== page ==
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Silver is a chemical element with symbol Ag and atomic number 47. The metal occurs naturally in its pure, free form (native silver), as an alloy with gold and other metals, and in minerals such as argentite and chlorargyrite. Most silver is produced as a by-product of copper, gold, lead, and zinc refining.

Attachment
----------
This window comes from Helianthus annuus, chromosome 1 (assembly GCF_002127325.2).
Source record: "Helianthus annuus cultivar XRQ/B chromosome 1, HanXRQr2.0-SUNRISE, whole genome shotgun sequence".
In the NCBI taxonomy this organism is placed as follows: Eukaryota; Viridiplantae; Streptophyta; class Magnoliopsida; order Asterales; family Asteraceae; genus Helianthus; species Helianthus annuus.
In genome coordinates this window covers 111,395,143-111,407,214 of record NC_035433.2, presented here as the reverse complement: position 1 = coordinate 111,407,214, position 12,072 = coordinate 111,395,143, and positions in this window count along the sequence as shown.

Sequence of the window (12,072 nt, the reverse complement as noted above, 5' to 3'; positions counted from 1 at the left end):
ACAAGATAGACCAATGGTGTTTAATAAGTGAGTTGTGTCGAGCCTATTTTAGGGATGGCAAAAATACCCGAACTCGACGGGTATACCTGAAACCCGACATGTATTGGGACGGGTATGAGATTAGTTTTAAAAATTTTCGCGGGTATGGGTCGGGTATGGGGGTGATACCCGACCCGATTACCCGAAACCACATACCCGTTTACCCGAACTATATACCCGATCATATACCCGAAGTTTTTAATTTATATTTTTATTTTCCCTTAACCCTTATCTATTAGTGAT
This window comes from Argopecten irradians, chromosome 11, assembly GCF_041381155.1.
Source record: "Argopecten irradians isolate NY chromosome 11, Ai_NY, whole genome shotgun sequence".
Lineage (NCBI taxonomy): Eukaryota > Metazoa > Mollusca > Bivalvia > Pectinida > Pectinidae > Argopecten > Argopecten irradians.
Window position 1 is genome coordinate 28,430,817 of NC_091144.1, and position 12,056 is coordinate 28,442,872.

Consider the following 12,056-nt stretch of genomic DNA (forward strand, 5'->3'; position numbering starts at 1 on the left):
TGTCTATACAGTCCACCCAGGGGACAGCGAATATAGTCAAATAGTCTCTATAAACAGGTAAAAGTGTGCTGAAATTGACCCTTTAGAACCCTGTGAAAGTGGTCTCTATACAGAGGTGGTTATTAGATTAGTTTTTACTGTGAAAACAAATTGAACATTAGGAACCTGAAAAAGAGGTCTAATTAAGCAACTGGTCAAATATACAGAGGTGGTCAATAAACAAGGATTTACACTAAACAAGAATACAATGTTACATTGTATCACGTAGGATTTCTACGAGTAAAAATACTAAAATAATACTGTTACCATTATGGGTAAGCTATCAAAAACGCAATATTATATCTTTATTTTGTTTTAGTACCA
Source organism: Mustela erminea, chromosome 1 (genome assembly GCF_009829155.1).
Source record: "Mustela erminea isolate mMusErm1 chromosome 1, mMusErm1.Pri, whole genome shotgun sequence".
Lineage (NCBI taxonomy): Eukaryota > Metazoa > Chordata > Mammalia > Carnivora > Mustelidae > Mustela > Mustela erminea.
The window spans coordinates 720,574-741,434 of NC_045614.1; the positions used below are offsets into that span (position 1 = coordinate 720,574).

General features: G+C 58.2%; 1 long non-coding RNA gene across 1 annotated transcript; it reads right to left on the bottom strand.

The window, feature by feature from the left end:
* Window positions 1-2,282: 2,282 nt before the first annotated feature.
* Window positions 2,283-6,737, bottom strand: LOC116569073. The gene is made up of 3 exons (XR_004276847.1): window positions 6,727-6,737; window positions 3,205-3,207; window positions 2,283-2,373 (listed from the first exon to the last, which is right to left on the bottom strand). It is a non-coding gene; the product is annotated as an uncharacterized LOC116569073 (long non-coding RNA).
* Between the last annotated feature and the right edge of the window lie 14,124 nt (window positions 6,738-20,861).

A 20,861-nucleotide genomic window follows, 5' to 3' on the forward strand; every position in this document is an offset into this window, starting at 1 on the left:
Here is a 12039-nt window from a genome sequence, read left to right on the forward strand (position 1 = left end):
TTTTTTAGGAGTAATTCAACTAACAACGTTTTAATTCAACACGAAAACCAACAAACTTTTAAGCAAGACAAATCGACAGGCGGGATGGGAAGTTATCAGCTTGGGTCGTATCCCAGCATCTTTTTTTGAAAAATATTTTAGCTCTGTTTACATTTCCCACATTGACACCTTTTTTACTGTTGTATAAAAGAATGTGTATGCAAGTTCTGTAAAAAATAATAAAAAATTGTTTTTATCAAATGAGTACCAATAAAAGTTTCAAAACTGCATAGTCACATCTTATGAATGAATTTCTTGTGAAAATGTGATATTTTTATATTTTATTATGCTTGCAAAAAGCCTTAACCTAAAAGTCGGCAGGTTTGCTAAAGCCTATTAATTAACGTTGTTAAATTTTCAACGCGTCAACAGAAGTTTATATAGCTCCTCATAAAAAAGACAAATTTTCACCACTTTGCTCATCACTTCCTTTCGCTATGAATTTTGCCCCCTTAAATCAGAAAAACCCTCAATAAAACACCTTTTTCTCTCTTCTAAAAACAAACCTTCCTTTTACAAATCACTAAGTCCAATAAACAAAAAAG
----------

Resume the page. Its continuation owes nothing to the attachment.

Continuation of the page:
Pure silver is nearly white, lustrous, soft, very ductile, malleable, it is an excellent conductor of heat and electricity. It is not a chemically active metal, but it is attacked by nitric acid (forming the nitrate) and by hot concentrated sulfuric acid. It has the highest electrical conductivity of all metals, but its greater cost has prevented it from being widely used for electrical purposes. Silver does not oxidise in air but reacts with the hydrogen sulfide present in the air, forming silver sulfide (tarnish). This is why silver objects need regular cleaning. Silver is stable in water.